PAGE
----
Turtle Bay
Simonovic memo to Navi Pillay on U.N. response to The Whistleblower

To: Navi Pillay/UNCHR/UN@UNCHR
From: Ivan Simonovic/NY/UNO
Date: 07/05/2011 
Subject: S-G’s senior advisers’ meeting this morning: Tunis and The Whistleblower

Dear Navi, and colleagues,

During the meeting of the S-G’s senior advisers today, with thanks for the information provided by Shahrzad, I informed the participants on your upcoming visit to Tunis and the planned signing of the MoU with the Government for the opening of our country office there, which was welcomed by everyone.

I also raised the issue of “The Whistleblower”, a high-profile Hollywood movie to be released in August dealing with peace-keepers’ involvement with human trafficking in Bosnia and Herzegovina - see http://turtlebay.foreignpolicy.com/posts/2011/06/29/the_whistleblower_the_movie_the_un_would_prefer_you_didnt_see .

The ensuing discussion absorbed us for the remaining 40 minutes of the meeting. OHCHR’s position that the UN should be proactive and condemn unacceptable practices in Bosnia, inform on improvements of UN policies since then and firmly commit ourselves to continue doing so in the future was supported by UN Women (Bachelet) , DSS, OCHA (Bragg) and the SRSG on CAAC (Coomaraswamy) who was at the time Special Representative for violence against women.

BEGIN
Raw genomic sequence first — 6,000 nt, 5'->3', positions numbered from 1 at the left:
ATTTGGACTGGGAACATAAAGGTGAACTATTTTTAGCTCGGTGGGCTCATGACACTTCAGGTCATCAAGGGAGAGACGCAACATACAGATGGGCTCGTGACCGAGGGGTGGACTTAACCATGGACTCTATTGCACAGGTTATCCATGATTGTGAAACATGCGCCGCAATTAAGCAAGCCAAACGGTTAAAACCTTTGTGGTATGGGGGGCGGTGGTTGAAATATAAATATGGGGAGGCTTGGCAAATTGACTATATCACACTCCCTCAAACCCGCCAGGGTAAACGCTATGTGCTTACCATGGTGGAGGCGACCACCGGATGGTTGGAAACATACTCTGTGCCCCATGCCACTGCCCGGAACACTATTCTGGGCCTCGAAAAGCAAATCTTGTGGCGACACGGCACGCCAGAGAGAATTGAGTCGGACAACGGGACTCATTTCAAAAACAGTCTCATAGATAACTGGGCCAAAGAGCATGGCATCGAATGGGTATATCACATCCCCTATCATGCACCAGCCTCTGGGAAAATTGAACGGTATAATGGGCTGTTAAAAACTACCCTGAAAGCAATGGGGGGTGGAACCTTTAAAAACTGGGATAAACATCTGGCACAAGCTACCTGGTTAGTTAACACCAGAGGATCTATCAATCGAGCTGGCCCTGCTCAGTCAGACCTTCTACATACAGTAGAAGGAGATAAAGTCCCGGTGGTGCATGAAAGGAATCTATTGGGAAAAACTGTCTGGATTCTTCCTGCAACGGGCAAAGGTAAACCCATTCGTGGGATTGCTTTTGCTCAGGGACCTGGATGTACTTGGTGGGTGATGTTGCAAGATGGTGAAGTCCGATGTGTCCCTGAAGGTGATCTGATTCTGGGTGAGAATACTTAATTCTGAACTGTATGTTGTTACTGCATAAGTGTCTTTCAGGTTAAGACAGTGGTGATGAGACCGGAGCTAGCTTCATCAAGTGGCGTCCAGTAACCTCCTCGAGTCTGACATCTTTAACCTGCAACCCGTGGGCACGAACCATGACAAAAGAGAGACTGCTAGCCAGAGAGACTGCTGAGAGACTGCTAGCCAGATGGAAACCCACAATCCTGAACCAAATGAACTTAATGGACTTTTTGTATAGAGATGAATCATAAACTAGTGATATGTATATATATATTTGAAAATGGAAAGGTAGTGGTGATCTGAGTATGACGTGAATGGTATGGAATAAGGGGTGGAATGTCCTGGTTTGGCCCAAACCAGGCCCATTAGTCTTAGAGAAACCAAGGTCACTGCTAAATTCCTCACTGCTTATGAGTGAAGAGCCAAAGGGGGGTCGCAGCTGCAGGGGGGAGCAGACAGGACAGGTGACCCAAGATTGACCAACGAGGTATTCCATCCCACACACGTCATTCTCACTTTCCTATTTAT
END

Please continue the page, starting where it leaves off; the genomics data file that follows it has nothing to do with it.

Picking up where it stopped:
DPI (Akasaka) and OLA (O’Brien) thought that a proactive approach, and especially ASG Bragg’s proposal of a public screening of the movie at the UN, to be followed by a frank discussion -  is counter-productive and would contribute to the film’s impact. They preferred downplaying the film and instead preparing answers on an if-asked basis.

The EOSG (Meyer, Mandiyan and Nambiar) was well informed of the issue and supported our initial position, opting for a proactive approach - with Nambiar exposing his personal knowledge of the events and with Mandiyan speaking very passionately. The S-G[Secretary General] considered this a very serious matter and was obviously [s]hocked by the honest assessments of his senior advisers on the past involvement of some national contingents in human trafficking in Bosnia and Herzegovina as well as some other instances that were raised.

A small group (including OHCHR) will be established to prepare the UN’s proactive approach, which will most likely include a public screening and public statements.

Taking into account that there was no time for prior consultations, I would appreciate the matter to be discussed between colleagues in Geneva and New York and further input provided into the overall UN response. I believe that our strong ethical position on this is complementary to our approach to the human rights due diligence policy, which both will contribute a more ethical UN peace-keeping.